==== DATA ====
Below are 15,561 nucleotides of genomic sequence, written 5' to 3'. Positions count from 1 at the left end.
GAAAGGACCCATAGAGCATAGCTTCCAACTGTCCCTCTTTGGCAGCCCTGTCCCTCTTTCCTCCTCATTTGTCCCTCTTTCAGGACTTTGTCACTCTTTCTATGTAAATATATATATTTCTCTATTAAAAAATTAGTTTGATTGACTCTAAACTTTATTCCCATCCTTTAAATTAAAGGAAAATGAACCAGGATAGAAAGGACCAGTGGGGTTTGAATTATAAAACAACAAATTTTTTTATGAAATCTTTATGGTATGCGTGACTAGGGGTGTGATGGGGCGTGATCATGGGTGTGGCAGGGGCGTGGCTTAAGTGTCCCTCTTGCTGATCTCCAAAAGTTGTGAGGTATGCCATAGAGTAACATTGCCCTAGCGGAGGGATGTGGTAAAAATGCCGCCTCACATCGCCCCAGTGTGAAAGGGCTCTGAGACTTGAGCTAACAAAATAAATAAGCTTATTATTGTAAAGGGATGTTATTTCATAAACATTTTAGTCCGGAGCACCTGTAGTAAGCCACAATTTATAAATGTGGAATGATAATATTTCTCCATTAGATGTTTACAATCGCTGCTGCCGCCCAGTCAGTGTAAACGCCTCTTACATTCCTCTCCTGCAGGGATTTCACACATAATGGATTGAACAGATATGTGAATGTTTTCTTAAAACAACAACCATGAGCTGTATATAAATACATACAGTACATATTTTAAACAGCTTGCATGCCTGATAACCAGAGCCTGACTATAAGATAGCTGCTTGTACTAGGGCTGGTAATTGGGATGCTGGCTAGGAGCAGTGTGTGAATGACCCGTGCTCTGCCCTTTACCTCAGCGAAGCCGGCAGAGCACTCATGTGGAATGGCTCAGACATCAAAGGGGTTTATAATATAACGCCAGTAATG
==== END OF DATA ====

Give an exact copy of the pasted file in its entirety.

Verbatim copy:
Below are 15,561 nucleotides of genomic sequence, written 5' to 3'. Positions count from 1 at the left end.
GAAAGGACCCATAGAGCATAGCTTCCAACTGTCCCTCTTTGGCAGCCCTGTCCCTCTTTCCTCCTCATTTGTCCCTCTTTCAGGACTTTGTCACTCTTTCTATGTAAATATATATATTTCTCTATTAAAAAATTAGTTTGATTGACTCTAAACTTTATTCCCATCCTTTAAATTAAAGGAAAATGAACCAGGATAGAAAGGACCAGTGGGGTTTGAATTATAAAACAACAAATTTTTTTATGAAATCTTTATGGTATGCGTGACTAGGGGTGTGATGGGGCGTGATCATGGGTGTGGCAGGGGCGTGGCTTAAGTGTCCCTCTTGCTGATCTCCAAAAGTTGTGAGGTATGCCATAGAGTAACATTGCCCTAGCGGAGGGATGTGGTAAAAATGCCGCCTCACATCGCCCCAGTGTGAAAGGGCTCTGAGACTTGAGCTAACAAAATAAATAAGCTTATTATTGTAAAGGGATGTTATTTCATAAACATTTTAGTCCGGAGCACCTGTAGTAAGCCACAATTTATAAATGTGGAATGATAATATTTCTCCATTAGATGTTTACAATCGCTGCTGCCGCCCAGTCAGTGTAAACGCCTCTTACATTCCTCTCCTGCAGGGATTTCACACATAATGGATTGAACAGATATGTGAATGTTTTCTTAAAACAACAACCATGAGCTGTATATAAATACATACAGTACATATTTTAAACAGCTTGCATGCCTGATAACCAGAGCCTGACTATAAGATAGCTGCTTGTACTAGGGCTGGTAATTGGGATGCTGGCTAGGAGCAGTGTGTGAATGACCCGTGCTCTGCCCTTTACCTCAGCGAAGCCGGCAGAGCACTCATGTGGAATGGCTCAGACATCAAAGGGGTTTATAATATAACGCCAGTAATG